Kimmerikon was discovered and explored by Soviet archaeologists in 1927, 1947-49 and 1950-51. At the moment, the ancient city Kimmerikon is an archaeological monument of federal significance.
2. The Citadel (4th century A.D.)
The Citadel fortress occupies the eastern edge of the Opuk Mountain summit plateau at an altitude of 165-170 meters above sea level. The fortress is a monument to the Bosporus fortification and belongs to the Late Classical, Hellenistic and Late Antiquity periods. The Citadel complex consists of curtain walls, a bastion tower, internal buildings which include the barracks, an ash pit, and a defensive wall along the watershed of the eastern slope of the mountain.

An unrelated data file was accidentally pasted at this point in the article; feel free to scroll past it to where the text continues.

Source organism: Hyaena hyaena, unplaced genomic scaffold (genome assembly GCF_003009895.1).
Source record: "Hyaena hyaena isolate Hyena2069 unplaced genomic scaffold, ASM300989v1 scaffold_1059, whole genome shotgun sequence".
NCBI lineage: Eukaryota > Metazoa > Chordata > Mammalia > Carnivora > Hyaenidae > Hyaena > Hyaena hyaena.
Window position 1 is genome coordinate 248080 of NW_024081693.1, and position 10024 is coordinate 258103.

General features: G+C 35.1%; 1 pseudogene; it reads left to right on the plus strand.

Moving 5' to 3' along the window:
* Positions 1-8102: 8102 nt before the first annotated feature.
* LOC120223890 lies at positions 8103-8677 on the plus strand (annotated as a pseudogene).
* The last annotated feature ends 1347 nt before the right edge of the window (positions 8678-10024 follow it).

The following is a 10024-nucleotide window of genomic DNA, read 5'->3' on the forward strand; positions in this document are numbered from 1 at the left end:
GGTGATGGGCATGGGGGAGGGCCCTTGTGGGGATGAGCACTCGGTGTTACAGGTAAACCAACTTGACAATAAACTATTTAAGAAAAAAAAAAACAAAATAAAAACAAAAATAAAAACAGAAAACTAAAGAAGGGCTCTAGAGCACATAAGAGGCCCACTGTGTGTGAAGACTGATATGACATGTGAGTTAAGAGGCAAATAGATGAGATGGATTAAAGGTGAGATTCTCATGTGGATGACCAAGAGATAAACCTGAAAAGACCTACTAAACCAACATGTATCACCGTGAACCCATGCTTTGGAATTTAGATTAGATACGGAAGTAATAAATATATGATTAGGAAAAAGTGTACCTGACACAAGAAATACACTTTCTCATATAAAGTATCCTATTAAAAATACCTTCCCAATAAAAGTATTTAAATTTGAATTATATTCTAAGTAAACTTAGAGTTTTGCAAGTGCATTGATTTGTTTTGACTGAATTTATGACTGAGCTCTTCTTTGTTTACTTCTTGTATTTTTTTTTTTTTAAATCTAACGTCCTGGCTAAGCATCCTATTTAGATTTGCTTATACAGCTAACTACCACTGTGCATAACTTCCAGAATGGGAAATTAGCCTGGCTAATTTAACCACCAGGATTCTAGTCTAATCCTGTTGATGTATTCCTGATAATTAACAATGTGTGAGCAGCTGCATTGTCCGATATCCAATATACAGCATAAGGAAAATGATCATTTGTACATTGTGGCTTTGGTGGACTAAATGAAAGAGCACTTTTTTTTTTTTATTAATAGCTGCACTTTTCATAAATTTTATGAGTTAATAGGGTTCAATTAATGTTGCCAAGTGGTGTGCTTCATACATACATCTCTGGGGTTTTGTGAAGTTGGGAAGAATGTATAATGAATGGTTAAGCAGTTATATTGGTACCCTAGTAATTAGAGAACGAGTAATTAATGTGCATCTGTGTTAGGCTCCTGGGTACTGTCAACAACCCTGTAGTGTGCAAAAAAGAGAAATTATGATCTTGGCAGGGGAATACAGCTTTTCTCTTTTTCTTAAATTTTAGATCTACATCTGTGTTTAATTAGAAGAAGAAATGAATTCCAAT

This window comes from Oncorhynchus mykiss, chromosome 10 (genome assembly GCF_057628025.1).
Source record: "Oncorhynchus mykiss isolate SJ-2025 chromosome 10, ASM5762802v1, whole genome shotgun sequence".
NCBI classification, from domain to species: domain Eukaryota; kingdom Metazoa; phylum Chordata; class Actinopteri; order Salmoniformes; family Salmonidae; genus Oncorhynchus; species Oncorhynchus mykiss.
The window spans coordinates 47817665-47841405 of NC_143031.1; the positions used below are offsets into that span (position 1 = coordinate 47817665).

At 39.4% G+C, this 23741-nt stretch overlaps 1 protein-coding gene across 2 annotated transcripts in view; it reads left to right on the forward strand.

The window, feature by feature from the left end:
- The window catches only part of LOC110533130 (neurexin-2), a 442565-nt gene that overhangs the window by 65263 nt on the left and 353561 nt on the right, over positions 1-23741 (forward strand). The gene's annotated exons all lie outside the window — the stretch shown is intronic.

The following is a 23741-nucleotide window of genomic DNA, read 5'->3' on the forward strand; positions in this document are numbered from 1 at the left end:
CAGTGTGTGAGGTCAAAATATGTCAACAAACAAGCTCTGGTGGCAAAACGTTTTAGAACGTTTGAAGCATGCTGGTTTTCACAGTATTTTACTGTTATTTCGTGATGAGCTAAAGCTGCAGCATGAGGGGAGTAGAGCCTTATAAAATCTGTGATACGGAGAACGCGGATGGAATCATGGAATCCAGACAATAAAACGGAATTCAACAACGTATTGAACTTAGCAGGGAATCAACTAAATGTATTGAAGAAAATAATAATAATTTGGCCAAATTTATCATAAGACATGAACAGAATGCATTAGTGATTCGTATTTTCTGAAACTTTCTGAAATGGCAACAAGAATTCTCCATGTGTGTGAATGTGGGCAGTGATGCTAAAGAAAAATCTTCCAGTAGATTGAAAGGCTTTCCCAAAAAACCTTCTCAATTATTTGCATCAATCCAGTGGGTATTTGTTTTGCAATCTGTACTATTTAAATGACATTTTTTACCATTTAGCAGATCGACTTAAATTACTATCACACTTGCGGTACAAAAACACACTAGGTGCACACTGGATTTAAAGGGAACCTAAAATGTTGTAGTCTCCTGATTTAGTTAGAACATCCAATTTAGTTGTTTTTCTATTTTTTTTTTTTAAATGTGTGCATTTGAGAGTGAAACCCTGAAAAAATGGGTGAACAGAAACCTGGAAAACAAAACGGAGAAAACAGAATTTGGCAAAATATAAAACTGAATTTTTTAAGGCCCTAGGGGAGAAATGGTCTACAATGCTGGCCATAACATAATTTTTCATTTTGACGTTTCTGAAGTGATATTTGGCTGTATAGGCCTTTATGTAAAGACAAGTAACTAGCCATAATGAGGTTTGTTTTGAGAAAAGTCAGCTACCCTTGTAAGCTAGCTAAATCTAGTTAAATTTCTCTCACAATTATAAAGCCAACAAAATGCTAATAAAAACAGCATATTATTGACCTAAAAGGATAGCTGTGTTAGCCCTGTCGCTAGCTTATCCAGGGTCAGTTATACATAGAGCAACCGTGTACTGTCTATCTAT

2. The Citadel (4th century A.D.)
The Citadel fortress occupies the eastern edge of the Opuk Mountain summit plateau at an altitude of 165-170 meters above sea level. The fortress is a monument to the Bosporus fortification and belongs to the Late Classical, Hellenistic and Late Antiquity periods. The Citadel complex consists of curtain walls, a bastion tower, internal buildings which include the barracks, an ash pit, and a defensive wall along the watershed of the eastern slope of the mountain.
3. The catacombs and quarries
The old quarries are located in the east of the summit plateau of the Opuk Mountain. Other quarries can be found to the south and southwest from them. Their total area is 2 hectares. You can find the places where limestones used to be cut at the top of the rock outcrop. The quarries have long been abandoned and are now inhabited by bats.
3. The catacombs and quarries